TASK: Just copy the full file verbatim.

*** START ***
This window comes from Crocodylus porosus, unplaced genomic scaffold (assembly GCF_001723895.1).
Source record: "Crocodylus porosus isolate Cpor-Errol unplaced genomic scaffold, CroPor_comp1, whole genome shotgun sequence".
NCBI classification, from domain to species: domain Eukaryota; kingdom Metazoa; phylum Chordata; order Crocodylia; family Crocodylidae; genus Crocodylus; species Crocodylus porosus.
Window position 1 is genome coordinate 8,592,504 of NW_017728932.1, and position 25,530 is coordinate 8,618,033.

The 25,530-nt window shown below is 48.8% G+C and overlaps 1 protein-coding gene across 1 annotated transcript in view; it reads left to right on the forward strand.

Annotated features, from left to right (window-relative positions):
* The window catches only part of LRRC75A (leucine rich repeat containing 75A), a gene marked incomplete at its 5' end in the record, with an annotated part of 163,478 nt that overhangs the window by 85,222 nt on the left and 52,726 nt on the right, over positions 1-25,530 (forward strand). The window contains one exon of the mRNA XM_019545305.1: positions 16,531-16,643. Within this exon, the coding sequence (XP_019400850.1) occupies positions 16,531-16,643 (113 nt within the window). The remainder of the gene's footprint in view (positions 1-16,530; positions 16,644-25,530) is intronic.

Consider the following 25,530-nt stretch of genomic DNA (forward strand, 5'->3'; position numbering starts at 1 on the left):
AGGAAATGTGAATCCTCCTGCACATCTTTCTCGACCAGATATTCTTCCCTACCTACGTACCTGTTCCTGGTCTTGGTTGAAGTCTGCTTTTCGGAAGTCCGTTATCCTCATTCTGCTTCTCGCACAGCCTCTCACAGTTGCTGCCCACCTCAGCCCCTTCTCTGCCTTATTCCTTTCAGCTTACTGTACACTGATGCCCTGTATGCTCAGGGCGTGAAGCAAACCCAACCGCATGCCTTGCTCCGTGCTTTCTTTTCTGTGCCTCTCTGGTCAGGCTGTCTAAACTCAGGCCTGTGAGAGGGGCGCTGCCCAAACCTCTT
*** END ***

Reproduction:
This window comes from Crocodylus porosus, unplaced genomic scaffold (assembly GCF_001723895.1).
Source record: "Crocodylus porosus isolate Cpor-Errol unplaced genomic scaffold, CroPor_comp1, whole genome shotgun sequence".
NCBI classification, from domain to species: domain Eukaryota; kingdom Metazoa; phylum Chordata; order Crocodylia; family Crocodylidae; genus Crocodylus; species Crocodylus porosus.
Window position 1 is genome coordinate 8,592,504 of NW_017728932.1, and position 25,530 is coordinate 8,618,033.

The 25,530-nt window shown below is 48.8% G+C and overlaps 1 protein-coding gene across 1 annotated transcript in view; it reads left to right on the forward strand.

Annotated features, from left to right (window-relative positions):
* The window catches only part of LRRC75A (leucine rich repeat containing 75A), a gene marked incomplete at its 5' end in the record, with an annotated part of 163,478 nt that overhangs the window by 85,222 nt on the left and 52,726 nt on the right, over positions 1-25,530 (forward strand). The window contains one exon of the mRNA XM_019545305.1: positions 16,531-16,643. Within this exon, the coding sequence (XP_019400850.1) occupies positions 16,531-16,643 (113 nt within the window). The remainder of the gene's footprint in view (positions 1-16,530; positions 16,644-25,530) is intronic.

Consider the following 25,530-nt stretch of genomic DNA (forward strand, 5'->3'; position numbering starts at 1 on the left):
AGGAAATGTGAATCCTCCTGCACATCTTTCTCGACCAGATATTCTTCCCTACCTACGTACCTGTTCCTGGTCTTGGTTGAAGTCTGCTTTTCGGAAGTCCGTTATCCTCATTCTGCTTCTCGCACAGCCTCTCACAGTTGCTGCCCACCTCAGCCCCTTCTCTGCCTTATTCCTTTCAGCTTACTGTACACTGATGCCCTGTATGCTCAGGGCGTGAAGCAAACCCAACCGCATGCCTTGCTCCGTGCTTTCTTTTCTGTGCCTCTCTGGTCAGGCTGTCTAAACTCAGGCCTGTGAGAGGGGCGCTGCCCAAACCTCTT